Medscape

Johan Ahlander

Gerry Gajadharsingh writes:

“I salute Sweden for not following the pack. I am generally a fan of mavericks and outliers. People are developing COVID 19 antibodies in Sweden at similar rates to the UK general population around 6-7%, but as with London much higher levels in parts of the population more exposed to the virus. Sweden surpassed 5,000 deaths from the coronavirus on Wednesday, many times higher per capita than its Nordic neighbours but also lower than some countries that opted for strict lockdowns, such as Britain, Spain and Italy. I am also envious of my friend Thomas who lives in Stockholm and who continues to fence at his club, something I have not done in London since March.

 The important difference is that Sweden mostly avoided the strictest parts of our lockdown. A year down the line we can look back with interest as to which strategies were the most effective overall, manging deaths and illness and minimising major disruption to society and the economy and the illnesses and deaths not directly related to COVID 19 but its consequent management.”

STOCKHOLM (Reuters) – Sweden’s hopes of getting help from herd immunity in combating the coronavirus received a fresh blow on Thursday, when a new study showed fewer than anticipated had developed antibodies.

Sweden’s has opted for a more liberal strategy during the pandemic, keeping most schools, restaurants, bars and businesses open as much of Europe hunkered down behind closed doors.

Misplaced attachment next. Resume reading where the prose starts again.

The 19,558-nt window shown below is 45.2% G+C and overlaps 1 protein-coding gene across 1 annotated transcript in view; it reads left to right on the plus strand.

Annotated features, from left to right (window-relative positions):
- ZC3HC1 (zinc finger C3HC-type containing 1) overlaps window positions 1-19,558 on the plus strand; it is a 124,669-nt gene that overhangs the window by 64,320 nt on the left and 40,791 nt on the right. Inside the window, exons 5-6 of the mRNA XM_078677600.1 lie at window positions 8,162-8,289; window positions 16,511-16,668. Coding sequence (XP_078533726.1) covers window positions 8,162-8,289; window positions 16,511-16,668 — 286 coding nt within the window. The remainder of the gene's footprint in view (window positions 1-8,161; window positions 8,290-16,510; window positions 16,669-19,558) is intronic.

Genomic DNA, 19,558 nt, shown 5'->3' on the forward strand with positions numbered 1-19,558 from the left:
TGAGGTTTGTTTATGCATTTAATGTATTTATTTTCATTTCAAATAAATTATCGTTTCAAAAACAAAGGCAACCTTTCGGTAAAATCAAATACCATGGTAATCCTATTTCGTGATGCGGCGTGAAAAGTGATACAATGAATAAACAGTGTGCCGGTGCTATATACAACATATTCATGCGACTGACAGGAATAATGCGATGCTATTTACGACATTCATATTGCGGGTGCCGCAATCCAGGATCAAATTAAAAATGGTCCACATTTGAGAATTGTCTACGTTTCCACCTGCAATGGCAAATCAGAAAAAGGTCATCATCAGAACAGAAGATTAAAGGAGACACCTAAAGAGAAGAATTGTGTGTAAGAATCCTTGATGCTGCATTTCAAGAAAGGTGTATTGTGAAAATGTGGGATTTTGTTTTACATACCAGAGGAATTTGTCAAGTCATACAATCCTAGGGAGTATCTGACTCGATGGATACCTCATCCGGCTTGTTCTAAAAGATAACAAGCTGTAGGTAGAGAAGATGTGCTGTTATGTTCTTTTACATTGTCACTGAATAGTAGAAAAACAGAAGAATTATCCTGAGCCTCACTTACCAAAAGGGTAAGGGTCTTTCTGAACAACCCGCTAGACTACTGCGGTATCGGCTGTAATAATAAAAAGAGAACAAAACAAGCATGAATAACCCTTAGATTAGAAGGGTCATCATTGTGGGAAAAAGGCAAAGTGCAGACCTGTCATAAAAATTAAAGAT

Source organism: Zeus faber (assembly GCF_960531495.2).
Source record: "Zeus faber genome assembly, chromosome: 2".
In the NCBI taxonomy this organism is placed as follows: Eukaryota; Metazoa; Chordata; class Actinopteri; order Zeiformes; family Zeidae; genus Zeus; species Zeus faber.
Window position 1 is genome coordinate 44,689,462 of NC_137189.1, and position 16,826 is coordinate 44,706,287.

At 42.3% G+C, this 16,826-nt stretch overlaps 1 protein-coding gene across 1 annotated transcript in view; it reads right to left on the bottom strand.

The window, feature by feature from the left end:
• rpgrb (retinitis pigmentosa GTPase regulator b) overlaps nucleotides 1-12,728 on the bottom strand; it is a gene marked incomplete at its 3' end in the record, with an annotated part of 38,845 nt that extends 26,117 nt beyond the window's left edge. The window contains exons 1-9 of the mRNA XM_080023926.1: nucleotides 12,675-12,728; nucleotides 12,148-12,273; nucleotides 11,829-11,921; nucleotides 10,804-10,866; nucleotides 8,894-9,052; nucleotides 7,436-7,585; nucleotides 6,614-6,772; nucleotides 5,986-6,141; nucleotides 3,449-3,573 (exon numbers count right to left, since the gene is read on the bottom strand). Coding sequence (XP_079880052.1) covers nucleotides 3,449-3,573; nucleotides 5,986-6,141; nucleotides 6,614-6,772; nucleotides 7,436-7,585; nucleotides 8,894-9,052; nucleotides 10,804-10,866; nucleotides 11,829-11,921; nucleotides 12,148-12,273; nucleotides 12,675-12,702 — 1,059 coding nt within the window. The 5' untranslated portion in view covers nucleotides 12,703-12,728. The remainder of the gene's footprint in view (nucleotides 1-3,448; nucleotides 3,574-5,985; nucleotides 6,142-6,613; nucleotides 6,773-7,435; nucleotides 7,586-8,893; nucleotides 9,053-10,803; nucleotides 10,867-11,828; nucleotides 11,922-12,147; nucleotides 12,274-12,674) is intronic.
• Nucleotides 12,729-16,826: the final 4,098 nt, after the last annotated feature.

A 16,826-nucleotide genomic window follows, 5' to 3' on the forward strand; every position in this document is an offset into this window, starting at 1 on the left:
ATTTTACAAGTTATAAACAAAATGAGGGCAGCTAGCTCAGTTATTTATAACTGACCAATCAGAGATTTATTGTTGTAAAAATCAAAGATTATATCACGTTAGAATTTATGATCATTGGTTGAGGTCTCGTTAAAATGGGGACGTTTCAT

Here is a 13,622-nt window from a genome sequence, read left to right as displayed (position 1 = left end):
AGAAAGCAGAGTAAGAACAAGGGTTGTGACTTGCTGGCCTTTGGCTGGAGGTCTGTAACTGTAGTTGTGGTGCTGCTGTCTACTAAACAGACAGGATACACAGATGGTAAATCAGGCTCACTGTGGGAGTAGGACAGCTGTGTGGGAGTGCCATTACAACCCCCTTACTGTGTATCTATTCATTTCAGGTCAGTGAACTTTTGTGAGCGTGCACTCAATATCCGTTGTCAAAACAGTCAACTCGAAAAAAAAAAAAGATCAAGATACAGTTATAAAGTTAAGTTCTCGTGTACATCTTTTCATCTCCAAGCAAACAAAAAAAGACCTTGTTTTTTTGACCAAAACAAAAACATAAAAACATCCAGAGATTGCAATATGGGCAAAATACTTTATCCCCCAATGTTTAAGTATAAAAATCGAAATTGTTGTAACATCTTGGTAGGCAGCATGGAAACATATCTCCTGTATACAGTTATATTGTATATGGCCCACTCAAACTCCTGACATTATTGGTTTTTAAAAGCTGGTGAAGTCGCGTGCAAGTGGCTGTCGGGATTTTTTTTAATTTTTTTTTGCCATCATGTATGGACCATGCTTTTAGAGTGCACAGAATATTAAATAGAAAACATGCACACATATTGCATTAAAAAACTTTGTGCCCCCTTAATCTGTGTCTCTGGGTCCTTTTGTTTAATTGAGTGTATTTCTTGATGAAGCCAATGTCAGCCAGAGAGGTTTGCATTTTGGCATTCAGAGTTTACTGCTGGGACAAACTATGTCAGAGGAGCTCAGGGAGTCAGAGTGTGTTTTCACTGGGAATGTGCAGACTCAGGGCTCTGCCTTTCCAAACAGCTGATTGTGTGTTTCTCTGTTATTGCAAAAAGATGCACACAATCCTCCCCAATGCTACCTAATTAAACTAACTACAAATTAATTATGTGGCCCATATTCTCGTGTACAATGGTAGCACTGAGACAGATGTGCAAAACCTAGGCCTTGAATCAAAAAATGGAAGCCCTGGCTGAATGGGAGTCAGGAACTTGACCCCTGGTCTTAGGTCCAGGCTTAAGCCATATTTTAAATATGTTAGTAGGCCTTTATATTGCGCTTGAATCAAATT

While Health Agency officials have stressed so-called herd immunity is not a goal in itself, it has also said the strategy is only to slow the virus enough for health services to cope, not suppress it altogether.

However, the study, the most comprehensive in Sweden yet, showed only around 6.1% of Swedes had developed antibodies, well below levels deemed enough to achieve even partial herd immunity.

“The spread is lower than we have thought but not a lot lower,” Chief Epidemiologist Anders Tegnell told a news conference, adding that the virus spread in clusters and was not behaving like prior diseases.

“We have different levels of immunity on different parts of the population at this stage, from 4 to 5% to 20 to 25%,” he said.

Herd immunity, where enough people in a population have developed immunity to an infection to be able to effectively stop that disease from spreading, is untested for the novel coronavirus and the extent and duration of immunity among recovered patients is equally uncertain as well.

Sweden surpassed 5,000 deaths from the coronavirus on Wednesday, many times higher per capita than its Nordic neighbours but also lower than some countries that opted for strict lockdowns, such as Britain, Spain and Italy.